Financial Products and How
They Are Used for Hedging
Chapter 2
Risk Management and Financial Institutions, Chapter 2 , Copyright John C. Hull 2006
2.1
Financial Markets
Exchange traded
Traditionally exchanges have used the openoutcry system, but increasin
RMS 2001
Chapter 6
Introduction to Financial Derivatives
6.1 Introduction
There are two classes of securities or instruments in the nancial marketplace, they are
Fundamental stocks and bonds
Stocks rights of ownership of the rm.
Bonds the rst claim on
RMS 2001 Introduction to Risk Management
Tutorial 1
1
Type of Risk
Objective risk: relative variation of the actual loss from expected loss.
Example: 10,000 houses were insured, on average 1% (100 houses) burn each year. Of course,
it is unlikely that ex
RMSC2001 Tutorial 2
Law of total probabilities: Let F1 , F2 , ., Fn be a sequence of events, forming a partition
over the sample space , i.e. Fi Fj = i = j (mutually exclusive) and n=1 Fi =
i
(collectively exhaustive). Then
For any event G, P (G) = n=1 P
RMSC2001 Tutorial 4
Probability axioms: Let be the sample space, F be the event space and P be the
probability measure. Then we have the following axioms:
1. P (E ) 0 E F
2. P () = 1
+
3. P
+
Ei
i=1
P (Ei ), where Ei F i, Ei Ej = , i = j
=
i=1
Set operato
RMSC2001 Tutorial 3
Payo Diagram and Prot Diagram
Payo: The value of the nancial derivative at maturity
Prot: Subtracted the initial cost from the payo
The payo diagram usually put the payo in the y -axis and put the underlying asset price
at maturity in
RMSC2001 Tutorial 5
Assumptions:
All assets/derivatives are liquid
There is no bid-ask spread
There is no transaction cost
There is no credit risk/counter-party risk
You are allowed to take the short position
You do not need to have margin/deposit f
RMSC2001 Tutorial 6
Let F (t) be the value of the forward contract at time t. At the maturity T , we have
F (T ) = S (T ) K
Using the argument from replicating portfolio,
F (t) = S (t) K (1 + r)(T t) t [0, T ]
If we set the initial value = 0, then
F (0) =
RMSC2001 Tutorial 7
Some terminologies for the moneyness of the options:
Intrinsic value: The value you get if you immediately exercise the option.
For example, at time t < T , the intrinsic value of
the European call option = maxcfw_S (t) K, 0
the Euro
RMSC2001 Tutorial 8
Using Multi-period Binomial Tree:
Each node will produce exactly 2 branches, indicating the 2 possibilities of the stock (underlying
asset of the derivative) price movement in the next period.
We need to build the tree until we match
RMSC2001 Tutorial 9
Let X be the terminal prot/loss after a specic target time horizon. Specically, X < 0 will indicate a
loss; and the amount/magnitude of loss will be usually reported as a positive number.
Recall the denition of the cumulative distribut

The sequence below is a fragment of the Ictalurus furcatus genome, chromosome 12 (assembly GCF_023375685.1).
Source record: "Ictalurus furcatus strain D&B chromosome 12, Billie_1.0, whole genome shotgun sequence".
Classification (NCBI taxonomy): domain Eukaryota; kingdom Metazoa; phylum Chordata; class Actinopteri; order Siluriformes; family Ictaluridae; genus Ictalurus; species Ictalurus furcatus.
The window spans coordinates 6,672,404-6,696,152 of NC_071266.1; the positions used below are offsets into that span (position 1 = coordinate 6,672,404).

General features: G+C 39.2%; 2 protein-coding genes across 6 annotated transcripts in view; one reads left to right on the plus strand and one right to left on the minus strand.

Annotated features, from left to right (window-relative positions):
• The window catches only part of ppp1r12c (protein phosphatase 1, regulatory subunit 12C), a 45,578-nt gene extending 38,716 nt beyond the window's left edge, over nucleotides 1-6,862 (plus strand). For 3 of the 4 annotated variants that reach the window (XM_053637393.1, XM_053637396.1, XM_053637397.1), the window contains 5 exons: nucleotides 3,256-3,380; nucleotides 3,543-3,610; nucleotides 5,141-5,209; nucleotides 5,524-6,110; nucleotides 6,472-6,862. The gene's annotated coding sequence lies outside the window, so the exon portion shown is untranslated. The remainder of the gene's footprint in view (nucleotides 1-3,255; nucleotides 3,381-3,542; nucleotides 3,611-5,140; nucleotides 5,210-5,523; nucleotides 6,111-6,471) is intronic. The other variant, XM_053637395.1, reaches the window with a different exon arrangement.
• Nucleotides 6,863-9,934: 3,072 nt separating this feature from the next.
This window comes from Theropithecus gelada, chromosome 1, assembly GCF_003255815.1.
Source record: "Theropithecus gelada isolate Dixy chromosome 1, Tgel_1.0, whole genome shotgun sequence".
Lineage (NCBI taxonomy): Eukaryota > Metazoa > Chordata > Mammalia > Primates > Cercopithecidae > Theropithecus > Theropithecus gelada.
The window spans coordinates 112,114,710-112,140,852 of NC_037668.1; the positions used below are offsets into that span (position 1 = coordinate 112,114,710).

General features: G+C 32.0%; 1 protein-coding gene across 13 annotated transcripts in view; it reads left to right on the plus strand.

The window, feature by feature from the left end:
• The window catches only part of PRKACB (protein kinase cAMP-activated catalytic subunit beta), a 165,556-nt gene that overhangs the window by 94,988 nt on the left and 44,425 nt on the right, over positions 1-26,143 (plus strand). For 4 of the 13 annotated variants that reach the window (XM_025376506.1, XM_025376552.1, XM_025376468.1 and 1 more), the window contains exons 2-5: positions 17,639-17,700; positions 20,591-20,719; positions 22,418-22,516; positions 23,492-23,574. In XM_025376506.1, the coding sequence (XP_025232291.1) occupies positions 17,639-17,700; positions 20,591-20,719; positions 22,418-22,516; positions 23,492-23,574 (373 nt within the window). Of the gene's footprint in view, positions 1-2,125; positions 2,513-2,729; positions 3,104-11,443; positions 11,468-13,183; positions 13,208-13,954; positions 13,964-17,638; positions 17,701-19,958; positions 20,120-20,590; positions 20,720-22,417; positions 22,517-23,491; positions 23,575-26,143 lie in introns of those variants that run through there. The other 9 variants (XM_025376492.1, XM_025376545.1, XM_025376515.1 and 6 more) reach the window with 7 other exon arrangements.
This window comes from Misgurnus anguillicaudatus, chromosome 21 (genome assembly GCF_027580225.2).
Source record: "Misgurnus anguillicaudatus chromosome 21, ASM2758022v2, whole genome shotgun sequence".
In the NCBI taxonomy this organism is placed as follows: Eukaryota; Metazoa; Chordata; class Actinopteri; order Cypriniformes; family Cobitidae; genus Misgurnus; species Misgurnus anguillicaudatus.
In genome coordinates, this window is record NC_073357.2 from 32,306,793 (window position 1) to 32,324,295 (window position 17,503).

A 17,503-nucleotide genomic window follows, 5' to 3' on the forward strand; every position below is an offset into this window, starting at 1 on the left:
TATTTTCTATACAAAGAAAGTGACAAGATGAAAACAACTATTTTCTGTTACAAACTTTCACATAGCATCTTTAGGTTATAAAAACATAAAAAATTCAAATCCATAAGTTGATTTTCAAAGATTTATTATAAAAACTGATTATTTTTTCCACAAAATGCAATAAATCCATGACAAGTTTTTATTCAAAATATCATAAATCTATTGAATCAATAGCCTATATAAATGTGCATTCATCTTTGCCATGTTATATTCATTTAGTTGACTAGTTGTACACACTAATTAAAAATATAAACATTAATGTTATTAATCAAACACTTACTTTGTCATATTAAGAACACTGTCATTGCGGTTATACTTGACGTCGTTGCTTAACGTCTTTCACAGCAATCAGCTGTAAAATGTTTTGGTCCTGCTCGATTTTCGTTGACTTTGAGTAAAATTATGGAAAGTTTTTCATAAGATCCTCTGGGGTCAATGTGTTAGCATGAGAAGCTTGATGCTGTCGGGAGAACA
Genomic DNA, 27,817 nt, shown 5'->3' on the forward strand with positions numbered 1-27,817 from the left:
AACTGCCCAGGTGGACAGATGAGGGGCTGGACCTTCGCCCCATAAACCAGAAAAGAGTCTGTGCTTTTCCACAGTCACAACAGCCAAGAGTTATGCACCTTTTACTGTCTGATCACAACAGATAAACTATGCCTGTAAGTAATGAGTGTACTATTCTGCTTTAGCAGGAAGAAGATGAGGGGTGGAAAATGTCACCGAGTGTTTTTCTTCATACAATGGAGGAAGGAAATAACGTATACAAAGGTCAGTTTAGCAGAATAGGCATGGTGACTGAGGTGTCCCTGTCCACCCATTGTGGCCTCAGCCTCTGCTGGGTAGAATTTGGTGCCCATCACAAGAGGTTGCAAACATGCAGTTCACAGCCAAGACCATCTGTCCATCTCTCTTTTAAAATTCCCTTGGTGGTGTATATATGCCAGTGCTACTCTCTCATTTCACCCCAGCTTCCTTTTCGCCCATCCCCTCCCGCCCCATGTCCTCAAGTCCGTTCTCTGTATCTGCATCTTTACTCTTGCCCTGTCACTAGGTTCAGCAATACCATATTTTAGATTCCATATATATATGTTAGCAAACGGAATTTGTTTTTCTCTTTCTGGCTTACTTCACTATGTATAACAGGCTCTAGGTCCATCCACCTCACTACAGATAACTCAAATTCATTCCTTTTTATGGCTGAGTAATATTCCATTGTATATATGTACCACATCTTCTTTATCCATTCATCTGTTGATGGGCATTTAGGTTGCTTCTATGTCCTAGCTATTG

RMSC2001 Tutorial 11
Reminders on the optimal hedging:
Suppose you observed the historical prices cfw_S0 , S1 , ., ST and cfw_F0 , F1 , ., FT . To estimate
2
2
F = V ar[F ], S = V ar[S ], S,F = Cov [S, F ], rst you need to dierence the series
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How Traders Manage
Their Exposures
Chapter 3
Risk Management and Financial Institutions, Chapter 3 , Copyright John C. Hull 2006
3.1
A Traders Gold Portfolio. How Should
Risks Be Hedged? (Table 3.1, page 56)
Position
Spot Gold
Forward Contracts
Futures Co
Interest Rate Risk
Chapter 4
Risk Management and Financial Institutions, Chapter 4 , Copyright John C. Hull 2006
4.1
Measuring Interest Rates
The
compounding frequency used
for an interest rate is the unit of
measurement
The difference between quarterly
Volatility
Chapter 5
Risk Management and Financial Institutions, Chapter 5 , Copyright John C. Hull 2006
5.1
Background
The volatility of a variable is the standard
deviation of its return with the return being
expressed with continuous compounding
The v
Bank Regulation and
Basel II
Chapter 7
Risk Management and Financial Institutions, Chapter 7 , Copyright John C. Hull 2006
7.1
History of Bank Regulation
Pre-1988
1988:
BIS Accord (Basel I)
1996: Amendment to BIS Accord
1999: Basel II first proposed
R
The VaR Measure
Chapter 8
Risk Management and Financial Institutions, Chapter 8 , Copyright John C. Hull 2006
8.1
The Question Being Asked in VaR
What loss level is such that we are X%
confident it will not be exceeded in N
business days?
Risk Management
Market Risk VaR:
Historical Simulation
Approach
Chapter 9
Risk Management and Financial Institutions, Chapter 9 , Copyright John C. Hull 2006
9.1
Historical Simulation
(See Table 9.1 and 9.2)
Collect data on the daily movements in all
market variables.
T
Market Risk VaR:
Model-Building
Approach
Chapter 10
Risk Management and Financial Institutions, Chapter 10 , Copyright John C. Hull 2006
10.1
The Model-Building Approach
The main alternative to historical simulation is to
make assumptions about the probab
Correlations and
Copulas
Chapter 6
Risk Management and Financial Institutions, Chapter 6 , Copyright John C. Hull 2006
6.1
Coefficient of Correlation
The
coefficient of correlation between two
variables V1 and V2 is defined as
E (V1V2 ) E (V1 ) E (V2 )
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RMSC2001 Tutorial 10
We introduce two approaches to give the risk measure: Value at Risk,
given a holding period and a condence level that we prespecied
Parametric approach: Normal VaR
St St1
2
Let Rt =
be the daily return (which has no unit), with E [Rt